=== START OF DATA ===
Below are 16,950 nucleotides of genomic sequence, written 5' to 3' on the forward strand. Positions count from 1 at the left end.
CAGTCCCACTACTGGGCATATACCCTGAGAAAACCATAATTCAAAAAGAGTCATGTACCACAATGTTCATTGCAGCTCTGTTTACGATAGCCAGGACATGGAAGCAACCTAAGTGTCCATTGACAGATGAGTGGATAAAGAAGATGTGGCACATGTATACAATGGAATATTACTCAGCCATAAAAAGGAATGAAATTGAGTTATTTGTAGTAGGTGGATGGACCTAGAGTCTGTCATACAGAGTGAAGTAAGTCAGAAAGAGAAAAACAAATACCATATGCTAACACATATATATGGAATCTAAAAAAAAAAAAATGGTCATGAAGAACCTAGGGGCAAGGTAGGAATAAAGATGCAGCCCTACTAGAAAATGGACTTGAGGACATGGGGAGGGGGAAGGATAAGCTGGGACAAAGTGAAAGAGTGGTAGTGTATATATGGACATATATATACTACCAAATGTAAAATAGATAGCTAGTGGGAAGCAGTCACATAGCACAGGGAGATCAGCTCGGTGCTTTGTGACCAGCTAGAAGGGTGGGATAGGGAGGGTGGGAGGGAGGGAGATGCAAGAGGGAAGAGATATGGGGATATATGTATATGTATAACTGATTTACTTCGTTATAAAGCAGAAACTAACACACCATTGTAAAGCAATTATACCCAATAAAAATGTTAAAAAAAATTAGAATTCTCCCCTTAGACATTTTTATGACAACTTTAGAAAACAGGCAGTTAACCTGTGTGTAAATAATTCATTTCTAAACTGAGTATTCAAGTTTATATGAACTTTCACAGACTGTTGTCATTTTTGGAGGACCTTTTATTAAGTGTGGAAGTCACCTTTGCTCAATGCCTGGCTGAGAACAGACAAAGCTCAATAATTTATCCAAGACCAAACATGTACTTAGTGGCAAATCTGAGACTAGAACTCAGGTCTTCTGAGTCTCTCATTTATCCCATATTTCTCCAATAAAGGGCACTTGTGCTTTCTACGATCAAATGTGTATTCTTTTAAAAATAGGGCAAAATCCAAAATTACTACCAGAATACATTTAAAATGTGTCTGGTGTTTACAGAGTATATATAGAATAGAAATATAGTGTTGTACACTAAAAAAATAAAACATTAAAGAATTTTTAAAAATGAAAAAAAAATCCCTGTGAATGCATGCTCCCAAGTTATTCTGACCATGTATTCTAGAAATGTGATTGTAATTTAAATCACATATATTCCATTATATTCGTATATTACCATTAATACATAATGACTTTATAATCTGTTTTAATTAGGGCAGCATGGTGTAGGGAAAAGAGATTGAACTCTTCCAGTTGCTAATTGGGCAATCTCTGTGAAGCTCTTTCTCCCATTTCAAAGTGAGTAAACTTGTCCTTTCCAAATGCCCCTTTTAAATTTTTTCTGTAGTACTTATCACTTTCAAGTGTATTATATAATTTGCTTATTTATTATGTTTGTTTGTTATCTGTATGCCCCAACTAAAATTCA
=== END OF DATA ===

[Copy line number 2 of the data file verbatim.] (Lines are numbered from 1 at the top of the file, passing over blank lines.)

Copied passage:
CAGTCCCACTACTGGGCATATACCCTGAGAAAACCATAATTCAAAAAGAGTCATGTACCACAATGTTCATTGCAGCTCTGTTTACGATAGCCAGGACATGGAAGCAACCTAAGTGTCCATTGACAGATGAGTGGATAAAGAAGATGTGGCACATGTATACAATGGAATATTACTCAGCCATAAAAAGGAATGAAATTGAGTTATTTGTAGTAGGTGGATGGACCTAGAGTCTGTCATACAGAGTGAAGTAAGTCAGAAAGAGAAAAACAAATACCATATGCTAACACATATATATGGAATCTAAAAAAAAAAAAATGGTCATGAAGAACCTAGGGGCAAGGTAGGAATAAAGATGCAGCCCTACTAGAAAATGGACTTGAGGACATGGGGAGGGGGAAGGATAAGCTGGGACAAAGTGAAAGAGTGGTAGTGTATATATGGACATATATATACTACCAAATGTAAAATAGATAGCTAGTGGGAAGCAGTCACATAGCACAGGGAGATCAGCTCGGTGCTTTGTGACCAGCTAGAAGGGTGGGATAGGGAGGGTGGGAGGGAGGGAGATGCAAGAGGGAAGAGATATGGGGATATATGTATATGTATAACTGATTTACTTCGTTATAAAGCAGAAACTAACACACCATTGTAAAGCAATTATACCCAATAAAAATGTTAAAAAAAATTAGAATTCTCCCCTTAGACATTTTTATGACAACTTTAGAAAACAGGCAGTTAACCTGTGTGTAAATAATTCATTTCTAAACTGAGTATTCAAGTTTATATGAACTTTCACAGACTGTTGTCATTTTTGGAGGACCTTTTATTAAGTGTGGAAGTCACCTTTGCTCAATGCCTGGCTGAGAACAGACAAAGCTCAATAATTTATCCAAGACCAAACATGTACTTAGTGGCAAATCTGAGACTAGAACTCAGGTCTTCTGAGTCTCTCATTTATCCCATATTTCTCCAATAAAGGGCACTTGTGCTTTCTACGATCAAATGTGTATTCTTTTAAAAATAGGGCAAAATCCAAAATTACTACCAGAATACATTTAAAATGTGTCTGGTGTTTACAGAGTATATATAGAATAGAAATATAGTGTTGTACACTAAAAAAATAAAACATTAAAGAATTTTTAAAAATGAAAAAAAAATCCCTGTGAATGCATGCTCCCAAGTTATTCTGACCATGTATTCTAGAAATGTGATTGTAATTTAAATCACATATATTCCATTATATTCGTATATTACCATTAATACATAATGACTTTATAATCTGTTTTAATTAGGGCAGCATGGTGTAGGGAAAAGAGATTGAACTCTTCCAGTTGCTAATTGGGCAATCTCTGTGAAGCTCTTTCTCCCATTTCAAAGTGAGTAAACTTGTCCTTTCCAAATGCCCCTTTTAAATTTTTTCTGTAGTACTTATCACTTTCAAGTGTATTATATAATTTGCTTATTTATTATGTTTGTTTGTTATCTGTATGCCCCAACTAAAATTCA